July 22, 2016
Five years ago, a coup attempt in Turkey would have had a totally different impact on regional affairs than it does today. From about 90$/barrel in 2011 the oil price dropped to about $50/barrel in 2016. This has translated into a relative weakening of the producing countries (like Russia) while consumers have seen their power increase. Turkey has become less vulnerable than it was, even if its energy consumption rate was similar and even grew. Pipeline construction projects became, all of the sudden, less urgent as its position relative to producers in Russia and the Arab world grew stronger. This is the environment building on the momentum and the aftermath of the coup tentative on July 15.
The stronger Turkey becomes, the more it is building up its regional posture. One of the power veins for Turkey is its energy hub status. Ankara is aware of its ascending potential as it is aware of its vital role for Europe’s energy security (among other areas related to European security). It is also aware that an unintended effect of its growth will be the diminishing importance of projects launched by neighboring stagnant markets such as Greece and Bulgaria. The only exception to this rule is Romania – an energy producer with whom Turkey could eventually partner. But this evolution will depend on the way Turkish relations outside of its immediate region will emerge – Tukish relations with the US, the EU and Russia.
Romania currently seeks to develop the new pipeline project called BRUA – linking Bulgarian, Romanian, Hungarian and Austrian markets and it is continuing supporting exploration activities in the Black Sea. Both Romania and Turkey have been discussing various energy projects, including the development of sub-sea interconnectors in the electricity sector. Both Ankara and Bucharest have an interest in maintaining a peaceful environment in the Black Sea. Romania and Turkey both have developed strategic relations with the U.S. In the aftermath of July 15 coup, tensions are returning in the bilateral relations between the U.S. and Turkey – and while such tension ensures for a more independent Turkish foreign policy, they will not lead to dramatic outcomes. Considering its current position, Romania could play a role in reducing the tension while also becoming a reliable energy source for Turkey outside the structure of Turkey’s strategic competitors.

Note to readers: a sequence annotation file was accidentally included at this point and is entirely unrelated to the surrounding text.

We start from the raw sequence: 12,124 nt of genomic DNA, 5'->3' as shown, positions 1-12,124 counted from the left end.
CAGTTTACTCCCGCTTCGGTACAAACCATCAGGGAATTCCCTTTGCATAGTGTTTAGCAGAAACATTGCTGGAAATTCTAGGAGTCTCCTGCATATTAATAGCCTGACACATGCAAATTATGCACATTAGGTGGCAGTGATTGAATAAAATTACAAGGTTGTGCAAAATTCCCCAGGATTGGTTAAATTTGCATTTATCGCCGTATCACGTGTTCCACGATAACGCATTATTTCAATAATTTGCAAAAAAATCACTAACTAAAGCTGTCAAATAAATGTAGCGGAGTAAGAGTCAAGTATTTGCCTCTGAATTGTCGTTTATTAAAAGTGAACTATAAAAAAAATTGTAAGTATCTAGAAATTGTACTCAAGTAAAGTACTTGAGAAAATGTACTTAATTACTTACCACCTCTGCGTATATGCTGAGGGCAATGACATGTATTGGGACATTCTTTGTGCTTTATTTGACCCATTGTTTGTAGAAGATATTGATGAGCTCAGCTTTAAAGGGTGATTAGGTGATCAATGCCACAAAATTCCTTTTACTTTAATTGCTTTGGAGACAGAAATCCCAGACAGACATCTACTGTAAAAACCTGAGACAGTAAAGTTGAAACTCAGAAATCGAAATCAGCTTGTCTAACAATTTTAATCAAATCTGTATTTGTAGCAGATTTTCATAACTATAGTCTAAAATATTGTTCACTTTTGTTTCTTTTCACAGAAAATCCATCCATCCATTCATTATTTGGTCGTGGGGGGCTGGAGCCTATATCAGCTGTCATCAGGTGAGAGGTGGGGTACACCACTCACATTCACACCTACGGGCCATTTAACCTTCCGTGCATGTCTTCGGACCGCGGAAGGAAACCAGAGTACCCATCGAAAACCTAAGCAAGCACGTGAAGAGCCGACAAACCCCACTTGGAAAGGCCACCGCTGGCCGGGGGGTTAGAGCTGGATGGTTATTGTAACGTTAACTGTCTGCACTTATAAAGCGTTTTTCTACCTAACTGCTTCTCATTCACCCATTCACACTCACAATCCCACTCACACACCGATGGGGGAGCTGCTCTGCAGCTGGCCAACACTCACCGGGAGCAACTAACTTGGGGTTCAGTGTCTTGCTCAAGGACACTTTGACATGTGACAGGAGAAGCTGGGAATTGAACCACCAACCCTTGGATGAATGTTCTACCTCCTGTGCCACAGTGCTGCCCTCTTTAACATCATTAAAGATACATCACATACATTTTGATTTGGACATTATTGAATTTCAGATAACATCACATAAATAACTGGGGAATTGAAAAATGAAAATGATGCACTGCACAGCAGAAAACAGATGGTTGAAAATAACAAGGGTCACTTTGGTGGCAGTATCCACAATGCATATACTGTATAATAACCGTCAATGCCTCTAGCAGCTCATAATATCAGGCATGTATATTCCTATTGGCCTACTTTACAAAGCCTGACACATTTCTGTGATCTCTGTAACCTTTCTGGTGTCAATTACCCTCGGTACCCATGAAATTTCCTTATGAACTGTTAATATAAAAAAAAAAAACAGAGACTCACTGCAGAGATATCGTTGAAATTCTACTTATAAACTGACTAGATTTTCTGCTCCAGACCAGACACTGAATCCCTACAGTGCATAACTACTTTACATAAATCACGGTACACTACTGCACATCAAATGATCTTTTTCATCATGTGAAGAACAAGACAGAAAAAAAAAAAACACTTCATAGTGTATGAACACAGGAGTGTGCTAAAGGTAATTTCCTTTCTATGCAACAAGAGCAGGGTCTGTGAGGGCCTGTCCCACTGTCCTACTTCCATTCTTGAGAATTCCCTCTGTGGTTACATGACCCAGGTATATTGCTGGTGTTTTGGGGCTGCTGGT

Ankara currently seeks to enforce Turkey’s regional power status. The recent events are showing that the Turkish government matrix on making decision is no longer relating to other powers’ agenda – the US or the EU, but only Turkish agenda. As the first imperative for any country is controlling its territory so that it may secure it against external forces, president Recep Tayyip Erdogan recent actions relate to the subject of authority. We learn from “The Prince” of Machiavelli that effective leadership is either supported by love and respect for the leader or fear of him. While the latter is largely contested – when turned to policy, it may work even in medium to long term governing sessions.
The Turkish social landscape divisions have however been deepened by current events, something that the government needs to make sure doesn’t have dramatic repercussions for the country’s stability. The high degree of polarization within the Turkish society has created the situation where the Kurdish separatism could not be tackled or eliminated. The Kurdish problem has been core to the reason for which Turkey cannot simply follow the U.S. lead in international war against the Islamic State (IS), with Ankara building, for the first time, significant resistance to the American strategy in the region. The Turks are opposed to the American reliance on the Syrian Kurds as strategic partners on the ground in Syria because while the IS a serious threat, Kurdish separatism at home is a higher threat for Turkey – and intimately linked with the country’s energy security.
This matter also shapes the way Turkey and Iran interact regionally. Turkey is not willing to fully follow the U.S. policy towards Iran because Turkey must deal with it in a complex way. Turkey’s position is closer to the EU on the matter, considering that Turkey doesn’t only see Iran as a competitor in the region, but it also needs to reach an understanding with Iran considering its influence in both Syria and Iraq.
Considering the immediate threats Turkey faces on its Southern flank, but also its dependence on Russian gas, it is likely that Turkey will continue to avoid getting entangled in the U.S. and European conflict with Russia. Russia influences the Turkish Northern flank, but it also understands that a weak Russia doesn’t pose a similar threat for Turkey as for the Eastern Europeans. Turkey sees an opportunity in the weakening of the Russian economy – one that is first and foremost relating to Turkish energy security and its regional energy hub status, which ultimately fuels Turkish power.
Read more about Turkish energy hub posture here.
Read more about Turkish geopolitical imperatives currently shaping up here.Antonia Colibasanu